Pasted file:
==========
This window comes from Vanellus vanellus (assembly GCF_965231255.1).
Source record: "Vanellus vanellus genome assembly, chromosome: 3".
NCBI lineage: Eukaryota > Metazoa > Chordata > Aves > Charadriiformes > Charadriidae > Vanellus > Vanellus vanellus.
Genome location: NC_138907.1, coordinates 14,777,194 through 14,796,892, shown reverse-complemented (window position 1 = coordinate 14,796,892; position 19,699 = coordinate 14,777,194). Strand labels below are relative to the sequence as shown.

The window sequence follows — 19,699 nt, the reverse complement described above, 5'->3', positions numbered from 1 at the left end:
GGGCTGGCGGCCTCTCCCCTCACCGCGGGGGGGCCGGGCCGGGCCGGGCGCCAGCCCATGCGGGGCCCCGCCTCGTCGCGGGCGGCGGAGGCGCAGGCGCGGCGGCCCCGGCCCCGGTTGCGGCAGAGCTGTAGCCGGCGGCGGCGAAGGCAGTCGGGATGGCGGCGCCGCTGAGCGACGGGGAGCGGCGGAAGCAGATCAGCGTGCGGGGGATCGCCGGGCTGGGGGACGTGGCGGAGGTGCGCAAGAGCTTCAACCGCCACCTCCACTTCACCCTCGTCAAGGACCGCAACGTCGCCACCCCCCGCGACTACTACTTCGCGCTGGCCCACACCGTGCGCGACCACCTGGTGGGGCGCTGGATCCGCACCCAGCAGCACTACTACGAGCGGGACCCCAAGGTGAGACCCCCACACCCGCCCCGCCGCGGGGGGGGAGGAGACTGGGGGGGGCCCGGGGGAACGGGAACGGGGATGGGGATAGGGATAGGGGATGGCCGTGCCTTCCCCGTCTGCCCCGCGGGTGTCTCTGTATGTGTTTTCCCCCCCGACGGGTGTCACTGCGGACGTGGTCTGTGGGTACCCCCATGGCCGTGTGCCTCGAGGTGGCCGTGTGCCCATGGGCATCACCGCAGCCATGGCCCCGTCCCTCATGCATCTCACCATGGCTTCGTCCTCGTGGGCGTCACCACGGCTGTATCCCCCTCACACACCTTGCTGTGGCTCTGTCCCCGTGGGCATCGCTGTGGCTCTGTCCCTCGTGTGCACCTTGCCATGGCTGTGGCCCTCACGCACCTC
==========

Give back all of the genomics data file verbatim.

This window comes from Vanellus vanellus (assembly GCF_965231255.1).
Source record: "Vanellus vanellus genome assembly, chromosome: 3".
NCBI lineage: Eukaryota > Metazoa > Chordata > Aves > Charadriiformes > Charadriidae > Vanellus > Vanellus vanellus.
Genome location: NC_138907.1, coordinates 14,777,194 through 14,796,892, shown reverse-complemented (window position 1 = coordinate 14,796,892; position 19,699 = coordinate 14,777,194). Strand labels below are relative to the sequence as shown.

The window sequence follows — 19,699 nt, the reverse complement described above, 5'->3', positions numbered from 1 at the left end:
GGGCTGGCGGCCTCTCCCCTCACCGCGGGGGGGCCGGGCCGGGCCGGGCGCCAGCCCATGCGGGGCCCCGCCTCGTCGCGGGCGGCGGAGGCGCAGGCGCGGCGGCCCCGGCCCCGGTTGCGGCAGAGCTGTAGCCGGCGGCGGCGAAGGCAGTCGGGATGGCGGCGCCGCTGAGCGACGGGGAGCGGCGGAAGCAGATCAGCGTGCGGGGGATCGCCGGGCTGGGGGACGTGGCGGAGGTGCGCAAGAGCTTCAACCGCCACCTCCACTTCACCCTCGTCAAGGACCGCAACGTCGCCACCCCCCGCGACTACTACTTCGCGCTGGCCCACACCGTGCGCGACCACCTGGTGGGGCGCTGGATCCGCACCCAGCAGCACTACTACGAGCGGGACCCCAAGGTGAGACCCCCACACCCGCCCCGCCGCGGGGGGGGAGGAGACTGGGGGGGGCCCGGGGGAACGGGAACGGGGATGGGGATAGGGATAGGGGATGGCCGTGCCTTCCCCGTCTGCCCCGCGGGTGTCTCTGTATGTGTTTTCCCCCCCGACGGGTGTCACTGCGGACGTGGTCTGTGGGTACCCCCATGGCCGTGTGCCTCGAGGTGGCCGTGTGCCCATGGGCATCACCGCAGCCATGGCCCCGTCCCTCATGCATCTCACCATGGCTTCGTCCTCGTGGGCGTCACCACGGCTGTATCCCCCTCACACACCTTGCTGTGGCTCTGTCCCCGTGGGCATCGCTGTGGCTCTGTCCCTCGTGTGCACCTTGCCATGGCTGTGGCCCTCACGCACCTC